Since its first meeting in February, the president's Advisory Panel on Federal Tax Reform has heard testimony and statements from more than 80 witnesses, and examined everything from the philosophical underpinnings and history of our current tax system, to the economic impact of potential tax systems.
A recent two-day meeting heard testimony from 25 witnesses, and examined the merits of the value-added tax, the consumed-income tax, a retail sales tax, the flat tax, reform of the existing code and alternative reform proposals.
The advantages of VAT, the value-added tax, were explained by Yale Law School professor Michael J. Graetz. Under his proposal, a broad-based VAT would replace the revenues lost by eliminating the income tax for most taxpayers.
The tax would be made visible, according to Graetz, by requiring the total amount of VAT to be separately stated wherever goods and services are sold, so that consumers are aware of the price of government. Businesses with less than $100,000 in gross receipts - about 80 percent of the 25 million small businesses in the U.S. - would be exempt from collecting VAT or filing returns.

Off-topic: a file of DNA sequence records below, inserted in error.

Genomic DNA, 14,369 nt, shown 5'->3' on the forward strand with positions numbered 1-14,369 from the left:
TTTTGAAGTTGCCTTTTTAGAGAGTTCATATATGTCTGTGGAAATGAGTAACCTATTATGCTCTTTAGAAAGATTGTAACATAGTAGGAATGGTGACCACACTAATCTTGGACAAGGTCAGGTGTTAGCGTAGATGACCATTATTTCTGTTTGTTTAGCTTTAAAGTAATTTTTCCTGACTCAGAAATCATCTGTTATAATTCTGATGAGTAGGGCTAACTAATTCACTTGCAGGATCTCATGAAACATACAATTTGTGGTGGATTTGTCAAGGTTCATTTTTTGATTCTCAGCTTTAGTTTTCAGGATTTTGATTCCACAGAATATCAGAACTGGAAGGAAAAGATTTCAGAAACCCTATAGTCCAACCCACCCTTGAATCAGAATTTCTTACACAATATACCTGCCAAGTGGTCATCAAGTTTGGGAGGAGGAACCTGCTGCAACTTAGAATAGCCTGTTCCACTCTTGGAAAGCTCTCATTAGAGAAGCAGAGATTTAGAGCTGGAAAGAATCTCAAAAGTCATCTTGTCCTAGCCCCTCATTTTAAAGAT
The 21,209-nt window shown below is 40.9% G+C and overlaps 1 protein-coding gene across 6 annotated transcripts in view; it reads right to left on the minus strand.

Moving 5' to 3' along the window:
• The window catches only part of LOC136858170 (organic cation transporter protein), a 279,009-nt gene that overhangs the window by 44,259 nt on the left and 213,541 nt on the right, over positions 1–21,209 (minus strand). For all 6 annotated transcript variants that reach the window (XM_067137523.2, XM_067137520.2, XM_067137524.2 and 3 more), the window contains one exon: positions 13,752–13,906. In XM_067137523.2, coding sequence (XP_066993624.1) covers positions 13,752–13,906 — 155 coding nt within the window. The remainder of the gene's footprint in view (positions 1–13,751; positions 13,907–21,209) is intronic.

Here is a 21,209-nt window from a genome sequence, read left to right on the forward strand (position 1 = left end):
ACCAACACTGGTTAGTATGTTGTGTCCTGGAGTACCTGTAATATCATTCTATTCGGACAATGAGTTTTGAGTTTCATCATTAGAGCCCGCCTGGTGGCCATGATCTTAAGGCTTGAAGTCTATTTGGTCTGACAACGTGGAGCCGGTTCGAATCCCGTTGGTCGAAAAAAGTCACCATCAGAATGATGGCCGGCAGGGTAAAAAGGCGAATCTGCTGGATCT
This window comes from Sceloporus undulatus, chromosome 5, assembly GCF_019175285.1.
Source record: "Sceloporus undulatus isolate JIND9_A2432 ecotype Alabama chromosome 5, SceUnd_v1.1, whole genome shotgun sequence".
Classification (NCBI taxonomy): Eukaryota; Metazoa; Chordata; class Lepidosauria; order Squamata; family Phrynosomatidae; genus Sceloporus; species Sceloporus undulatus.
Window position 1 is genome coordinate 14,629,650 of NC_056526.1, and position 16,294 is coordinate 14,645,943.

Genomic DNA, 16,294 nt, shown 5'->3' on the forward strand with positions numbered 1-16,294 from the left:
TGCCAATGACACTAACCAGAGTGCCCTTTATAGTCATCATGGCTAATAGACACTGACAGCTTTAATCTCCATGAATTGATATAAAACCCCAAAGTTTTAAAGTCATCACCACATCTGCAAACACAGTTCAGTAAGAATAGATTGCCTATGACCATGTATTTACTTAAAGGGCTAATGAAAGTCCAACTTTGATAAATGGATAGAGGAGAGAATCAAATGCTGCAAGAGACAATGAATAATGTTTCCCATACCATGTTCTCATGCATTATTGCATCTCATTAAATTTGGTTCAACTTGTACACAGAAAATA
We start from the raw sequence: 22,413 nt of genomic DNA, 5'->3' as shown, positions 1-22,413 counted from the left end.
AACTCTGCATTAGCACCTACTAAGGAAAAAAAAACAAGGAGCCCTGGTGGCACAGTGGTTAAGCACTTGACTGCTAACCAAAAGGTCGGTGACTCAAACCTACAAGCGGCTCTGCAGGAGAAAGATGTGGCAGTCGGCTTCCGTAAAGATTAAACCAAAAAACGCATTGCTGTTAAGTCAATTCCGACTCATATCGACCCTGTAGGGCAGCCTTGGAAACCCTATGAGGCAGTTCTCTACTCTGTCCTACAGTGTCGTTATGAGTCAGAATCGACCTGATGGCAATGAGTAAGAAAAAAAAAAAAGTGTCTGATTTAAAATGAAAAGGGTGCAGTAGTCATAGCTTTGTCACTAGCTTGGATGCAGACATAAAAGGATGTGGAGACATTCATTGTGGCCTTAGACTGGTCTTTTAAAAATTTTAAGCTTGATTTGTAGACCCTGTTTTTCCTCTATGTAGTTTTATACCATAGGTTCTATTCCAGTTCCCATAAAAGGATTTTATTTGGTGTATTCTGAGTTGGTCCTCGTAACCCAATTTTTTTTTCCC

Instead of repealing the alternative minimum tax, he would repeal the regular income tax. The AMT exemption would be increased to $100,000 for married couples ($50,000 for singles), and the AMT rate would be lowered to a flat 25 percent with appropriate deductions for income-producing activities.
The payoff under this, said Graetz, is an easily enforceable tax that minimizes economic distortions and costs one-third to one-quarter of the compliance costs of our present system.